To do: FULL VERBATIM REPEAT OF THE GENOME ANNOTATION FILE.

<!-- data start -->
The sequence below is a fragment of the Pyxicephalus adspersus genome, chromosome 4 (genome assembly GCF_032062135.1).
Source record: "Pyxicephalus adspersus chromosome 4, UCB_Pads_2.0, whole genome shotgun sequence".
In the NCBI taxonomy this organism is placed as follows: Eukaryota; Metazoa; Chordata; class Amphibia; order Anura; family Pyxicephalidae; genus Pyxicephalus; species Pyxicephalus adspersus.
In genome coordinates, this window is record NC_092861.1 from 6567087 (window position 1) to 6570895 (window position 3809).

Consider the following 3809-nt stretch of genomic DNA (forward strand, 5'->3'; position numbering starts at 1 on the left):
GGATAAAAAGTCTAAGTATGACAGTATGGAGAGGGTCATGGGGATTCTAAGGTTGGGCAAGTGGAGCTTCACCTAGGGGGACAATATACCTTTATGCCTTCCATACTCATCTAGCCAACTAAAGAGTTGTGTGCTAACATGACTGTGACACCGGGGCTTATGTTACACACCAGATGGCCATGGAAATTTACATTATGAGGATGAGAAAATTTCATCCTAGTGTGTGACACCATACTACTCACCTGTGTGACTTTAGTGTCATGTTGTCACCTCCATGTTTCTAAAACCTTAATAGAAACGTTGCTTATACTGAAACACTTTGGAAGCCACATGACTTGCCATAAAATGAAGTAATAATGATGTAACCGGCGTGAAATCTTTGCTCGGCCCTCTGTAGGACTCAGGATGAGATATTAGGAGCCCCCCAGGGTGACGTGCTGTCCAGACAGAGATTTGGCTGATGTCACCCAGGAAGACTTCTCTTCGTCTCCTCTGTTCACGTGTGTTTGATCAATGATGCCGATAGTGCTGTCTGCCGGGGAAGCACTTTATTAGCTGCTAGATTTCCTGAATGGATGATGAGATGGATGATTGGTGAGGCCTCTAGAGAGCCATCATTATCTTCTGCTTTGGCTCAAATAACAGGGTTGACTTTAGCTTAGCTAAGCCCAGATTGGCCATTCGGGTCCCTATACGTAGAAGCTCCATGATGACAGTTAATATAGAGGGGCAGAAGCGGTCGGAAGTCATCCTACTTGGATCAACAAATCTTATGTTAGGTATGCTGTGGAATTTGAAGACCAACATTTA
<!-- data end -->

The sequence below is a fragment of the Pyxicephalus adspersus genome, chromosome 4 (genome assembly GCF_032062135.1).
Source record: "Pyxicephalus adspersus chromosome 4, UCB_Pads_2.0, whole genome shotgun sequence".
In the NCBI taxonomy this organism is placed as follows: Eukaryota; Metazoa; Chordata; class Amphibia; order Anura; family Pyxicephalidae; genus Pyxicephalus; species Pyxicephalus adspersus.
In genome coordinates, this window is record NC_092861.1 from 6567087 (window position 1) to 6570895 (window position 3809).

Consider the following 3809-nt stretch of genomic DNA (forward strand, 5'->3'; position numbering starts at 1 on the left):
GGATAAAAAGTCTAAGTATGACAGTATGGAGAGGGTCATGGGGATTCTAAGGTTGGGCAAGTGGAGCTTCACCTAGGGGGACAATATACCTTTATGCCTTCCATACTCATCTAGCCAACTAAAGAGTTGTGTGCTAACATGACTGTGACACCGGGGCTTATGTTACACACCAGATGGCCATGGAAATTTACATTATGAGGATGAGAAAATTTCATCCTAGTGTGTGACACCATACTACTCACCTGTGTGACTTTAGTGTCATGTTGTCACCTCCATGTTTCTAAAACCTTAATAGAAACGTTGCTTATACTGAAACACTTTGGAAGCCACATGACTTGCCATAAAATGAAGTAATAATGATGTAACCGGCGTGAAATCTTTGCTCGGCCCTCTGTAGGACTCAGGATGAGATATTAGGAGCCCCCCAGGGTGACGTGCTGTCCAGACAGAGATTTGGCTGATGTCACCCAGGAAGACTTCTCTTCGTCTCCTCTGTTCACGTGTGTTTGATCAATGATGCCGATAGTGCTGTCTGCCGGGGAAGCACTTTATTAGCTGCTAGATTTCCTGAATGGATGATGAGATGGATGATTGGTGAGGCCTCTAGAGAGCCATCATTATCTTCTGCTTTGGCTCAAATAACAGGGTTGACTTTAGCTTAGCTAAGCCCAGATTGGCCATTCGGGTCCCTATACGTAGAAGCTCCATGATGACAGTTAATATAGAGGGGCAGAAGCGGTCGGAAGTCATCCTACTTGGATCAACAAATCTTATGTTAGGTATGCTGTGGAATTTGAAGACCAACATTTA